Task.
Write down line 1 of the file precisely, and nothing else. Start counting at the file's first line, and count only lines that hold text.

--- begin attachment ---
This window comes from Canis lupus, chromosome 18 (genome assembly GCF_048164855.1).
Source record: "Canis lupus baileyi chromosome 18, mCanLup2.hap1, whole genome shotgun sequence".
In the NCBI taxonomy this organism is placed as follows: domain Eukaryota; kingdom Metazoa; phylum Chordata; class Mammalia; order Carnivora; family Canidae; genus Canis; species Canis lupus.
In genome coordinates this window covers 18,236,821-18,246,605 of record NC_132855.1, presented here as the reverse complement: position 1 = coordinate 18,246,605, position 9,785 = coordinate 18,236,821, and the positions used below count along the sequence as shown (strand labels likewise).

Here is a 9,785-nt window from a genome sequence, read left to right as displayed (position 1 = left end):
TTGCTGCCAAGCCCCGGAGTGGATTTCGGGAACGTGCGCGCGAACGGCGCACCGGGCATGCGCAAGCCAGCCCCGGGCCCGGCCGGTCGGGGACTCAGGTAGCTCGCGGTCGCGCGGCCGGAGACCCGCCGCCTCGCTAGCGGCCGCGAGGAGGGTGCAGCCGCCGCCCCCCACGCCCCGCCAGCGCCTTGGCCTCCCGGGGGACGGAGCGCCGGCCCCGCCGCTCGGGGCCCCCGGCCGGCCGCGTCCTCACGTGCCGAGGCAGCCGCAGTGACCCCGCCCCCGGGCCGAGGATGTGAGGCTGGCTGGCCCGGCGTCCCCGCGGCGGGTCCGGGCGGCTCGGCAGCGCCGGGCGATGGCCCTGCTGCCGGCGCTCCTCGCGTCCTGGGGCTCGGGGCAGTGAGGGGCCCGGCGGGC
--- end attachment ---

This window comes from Canis lupus, chromosome 18 (genome assembly GCF_048164855.1).